Tonga tsunami: More preparation needed for disabled people in a natural disaster
Fatima Akehurst spoke to her sister in Tonga for a couple of minutes. Then the line cut out.
“It’s so tough, they’re going through a tough time right now,” she says.
Following the eruption of underwater volcano Hunga-Tonga-Hunga-Ha’apai on Saturday, a tsunami has left one island completely destroyed, damaged deep sea communication cables, and killed three people.
Akehurst, 67, was born on the Tongan island of Vava’u and knows the situation isn’t good for disabled people over there right now. She was born with an eye condition called retinitis pigmentosa which causes progressive blindness.
Although she says she grew up independent, she had to “fight through” the stigma that came along with having a disability, you were “supposed to be locked up at home because of the shame”, she says…READ ON
Stop logging for 25 years to prevent further natural disasters, urge NGOs
Various non-governmental organisations have urged the government to stop logging activities for 25 years so that natural disasters like the recent severe floods do not recur.
The group also wanted the whole Titiwangsa Range (Banjaran Titiwangsa), including the central forest spine, to be gazetted as a national park so that the forest complex can be protected.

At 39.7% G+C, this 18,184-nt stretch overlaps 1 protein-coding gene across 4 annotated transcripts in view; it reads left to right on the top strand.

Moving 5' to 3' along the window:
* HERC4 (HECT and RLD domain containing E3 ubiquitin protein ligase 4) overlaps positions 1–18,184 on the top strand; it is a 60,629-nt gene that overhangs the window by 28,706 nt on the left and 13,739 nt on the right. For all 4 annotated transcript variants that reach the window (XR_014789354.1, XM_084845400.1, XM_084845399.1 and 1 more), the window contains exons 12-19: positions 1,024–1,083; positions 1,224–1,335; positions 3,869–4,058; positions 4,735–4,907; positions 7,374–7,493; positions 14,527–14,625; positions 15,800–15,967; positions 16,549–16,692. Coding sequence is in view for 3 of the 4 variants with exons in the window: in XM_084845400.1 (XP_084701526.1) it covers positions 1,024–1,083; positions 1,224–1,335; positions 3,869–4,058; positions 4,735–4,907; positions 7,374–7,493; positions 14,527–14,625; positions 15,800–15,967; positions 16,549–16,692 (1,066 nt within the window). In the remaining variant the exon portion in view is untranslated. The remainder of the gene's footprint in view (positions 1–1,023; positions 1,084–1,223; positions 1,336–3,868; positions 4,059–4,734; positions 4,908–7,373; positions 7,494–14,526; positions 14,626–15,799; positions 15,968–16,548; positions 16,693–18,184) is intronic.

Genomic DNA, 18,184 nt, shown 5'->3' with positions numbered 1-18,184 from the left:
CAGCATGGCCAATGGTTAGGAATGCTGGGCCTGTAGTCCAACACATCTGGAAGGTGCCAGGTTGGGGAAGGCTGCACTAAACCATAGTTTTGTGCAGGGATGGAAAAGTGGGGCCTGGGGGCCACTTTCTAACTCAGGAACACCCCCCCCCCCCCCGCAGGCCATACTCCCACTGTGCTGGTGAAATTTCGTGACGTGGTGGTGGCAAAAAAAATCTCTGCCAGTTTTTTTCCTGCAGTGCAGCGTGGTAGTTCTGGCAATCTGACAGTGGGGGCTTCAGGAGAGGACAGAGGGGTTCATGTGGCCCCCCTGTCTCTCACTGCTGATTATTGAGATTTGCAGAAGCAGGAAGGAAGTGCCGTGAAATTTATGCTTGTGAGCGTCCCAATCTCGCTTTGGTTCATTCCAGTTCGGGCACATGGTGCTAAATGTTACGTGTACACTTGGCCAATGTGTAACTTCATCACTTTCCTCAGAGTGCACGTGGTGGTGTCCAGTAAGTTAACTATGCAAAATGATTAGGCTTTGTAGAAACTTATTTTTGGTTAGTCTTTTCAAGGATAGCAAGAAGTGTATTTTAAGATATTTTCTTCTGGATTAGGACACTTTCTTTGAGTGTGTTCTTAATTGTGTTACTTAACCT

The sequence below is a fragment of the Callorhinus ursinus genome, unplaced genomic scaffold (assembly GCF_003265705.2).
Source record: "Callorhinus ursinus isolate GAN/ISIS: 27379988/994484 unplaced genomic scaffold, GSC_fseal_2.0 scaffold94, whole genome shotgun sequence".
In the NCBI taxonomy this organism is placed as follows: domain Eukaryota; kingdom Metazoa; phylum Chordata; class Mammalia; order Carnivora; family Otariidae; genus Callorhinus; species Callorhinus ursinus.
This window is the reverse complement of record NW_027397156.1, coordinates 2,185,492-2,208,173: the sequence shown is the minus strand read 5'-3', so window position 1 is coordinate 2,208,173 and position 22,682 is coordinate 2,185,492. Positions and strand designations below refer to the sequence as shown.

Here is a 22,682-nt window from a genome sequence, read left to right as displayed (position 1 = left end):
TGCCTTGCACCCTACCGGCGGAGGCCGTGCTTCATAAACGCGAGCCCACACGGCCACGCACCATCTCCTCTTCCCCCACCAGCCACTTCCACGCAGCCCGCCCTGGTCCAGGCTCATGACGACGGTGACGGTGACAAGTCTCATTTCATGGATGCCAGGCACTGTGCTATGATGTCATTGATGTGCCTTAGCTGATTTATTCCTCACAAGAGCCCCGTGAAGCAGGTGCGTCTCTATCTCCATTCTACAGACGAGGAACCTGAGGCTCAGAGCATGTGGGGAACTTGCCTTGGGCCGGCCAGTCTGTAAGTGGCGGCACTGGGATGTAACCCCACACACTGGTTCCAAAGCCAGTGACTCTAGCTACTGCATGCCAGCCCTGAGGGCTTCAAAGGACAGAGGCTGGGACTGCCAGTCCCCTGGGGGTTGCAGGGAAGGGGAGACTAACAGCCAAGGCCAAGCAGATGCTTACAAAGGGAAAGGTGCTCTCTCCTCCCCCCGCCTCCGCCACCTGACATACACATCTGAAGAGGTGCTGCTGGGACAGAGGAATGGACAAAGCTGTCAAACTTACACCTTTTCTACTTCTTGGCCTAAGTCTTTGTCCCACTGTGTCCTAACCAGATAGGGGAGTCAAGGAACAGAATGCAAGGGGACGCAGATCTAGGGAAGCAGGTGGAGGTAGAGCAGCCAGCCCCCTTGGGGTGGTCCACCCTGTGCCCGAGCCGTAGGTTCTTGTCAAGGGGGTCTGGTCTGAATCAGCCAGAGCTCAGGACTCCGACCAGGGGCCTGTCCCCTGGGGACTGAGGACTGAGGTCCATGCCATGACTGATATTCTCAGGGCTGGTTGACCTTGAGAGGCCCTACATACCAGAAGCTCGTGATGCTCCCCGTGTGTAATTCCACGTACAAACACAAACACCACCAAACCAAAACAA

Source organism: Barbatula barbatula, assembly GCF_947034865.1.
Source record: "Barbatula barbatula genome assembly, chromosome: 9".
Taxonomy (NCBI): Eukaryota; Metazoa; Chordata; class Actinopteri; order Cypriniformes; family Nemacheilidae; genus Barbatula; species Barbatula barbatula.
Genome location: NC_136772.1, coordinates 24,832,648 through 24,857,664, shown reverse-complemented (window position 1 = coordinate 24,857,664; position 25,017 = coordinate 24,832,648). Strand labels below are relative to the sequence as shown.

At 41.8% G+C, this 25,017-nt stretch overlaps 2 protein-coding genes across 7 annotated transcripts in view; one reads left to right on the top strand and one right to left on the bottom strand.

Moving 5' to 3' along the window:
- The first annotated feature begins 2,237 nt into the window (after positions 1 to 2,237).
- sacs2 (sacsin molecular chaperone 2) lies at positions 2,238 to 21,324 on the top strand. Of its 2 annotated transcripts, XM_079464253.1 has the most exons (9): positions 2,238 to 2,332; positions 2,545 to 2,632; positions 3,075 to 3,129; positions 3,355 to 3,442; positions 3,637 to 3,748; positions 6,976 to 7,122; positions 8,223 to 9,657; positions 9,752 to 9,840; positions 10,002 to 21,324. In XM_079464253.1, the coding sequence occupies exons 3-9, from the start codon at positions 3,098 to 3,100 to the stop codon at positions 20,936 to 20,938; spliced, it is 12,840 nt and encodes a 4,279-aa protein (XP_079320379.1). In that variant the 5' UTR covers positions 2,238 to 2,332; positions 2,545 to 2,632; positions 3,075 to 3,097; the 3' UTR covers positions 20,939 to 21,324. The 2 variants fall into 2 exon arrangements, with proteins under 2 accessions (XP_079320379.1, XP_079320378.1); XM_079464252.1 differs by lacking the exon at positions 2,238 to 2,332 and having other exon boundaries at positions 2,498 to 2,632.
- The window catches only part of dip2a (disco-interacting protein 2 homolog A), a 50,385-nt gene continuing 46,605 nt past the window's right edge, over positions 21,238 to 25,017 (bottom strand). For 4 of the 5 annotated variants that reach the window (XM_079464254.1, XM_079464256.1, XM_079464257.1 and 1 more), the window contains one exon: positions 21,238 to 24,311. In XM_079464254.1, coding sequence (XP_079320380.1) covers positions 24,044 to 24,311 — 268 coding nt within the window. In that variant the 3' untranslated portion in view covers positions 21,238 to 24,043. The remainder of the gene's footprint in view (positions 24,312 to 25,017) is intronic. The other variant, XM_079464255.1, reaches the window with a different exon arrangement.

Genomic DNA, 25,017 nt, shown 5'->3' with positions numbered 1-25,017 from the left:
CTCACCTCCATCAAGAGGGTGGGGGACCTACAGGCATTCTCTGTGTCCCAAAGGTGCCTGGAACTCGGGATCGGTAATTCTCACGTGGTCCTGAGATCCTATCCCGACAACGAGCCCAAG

Such calls were part of a memorandum submitted by the group to the Yang di-Pertuan Agong on Saturday (Jan 22).
“If we do not gazette the Titiwangsa Range, more of our forests will be destroyed every day.
“Deforestation activities have led to floods. We don’t want to see more deaths from such disasters, including landslides…READ ON
Did a mega drought topple empires 4,200 years ago?
People abandoned thriving cities in Mesopotamia, the Indus Valley and farther afield at about the same time as a decades-long drought gripped parts of the planet.
The missing earthworms were a sign. As archaeologist Harvey Weiss and his colleagues excavated a site in northeast Syria, they found a buried layer of wind-blown silt so barren there was hardly any evidence of earthworms at work during that ancient era. Something drastic had happened thousands of years ago — something that choked the land with dust for decades, leaving a blanket of soil too inhospitable even for earthworms.
The drought hit in roughly 2200 BC, when the Akkadian Empire dominated what is now Syria and Iraq. By 2150 BC, the empire was no more. The central authority had disintegrated, and many people had voted with their feet, leaving the region.
The overlap between an epic drought and the collapse of the Akkadian Empire was no mere coincidence, according to Weiss, an archaeologist at Yale University in New Haven, Connecticut. When he and his colleagues discovered the evidence of drought in the early 1990s, they proposed that the abrupt climate disruption had brought the ancient empire down1. This example has become a grim warning of how vulnerable complex societies can be to climate change…READ ON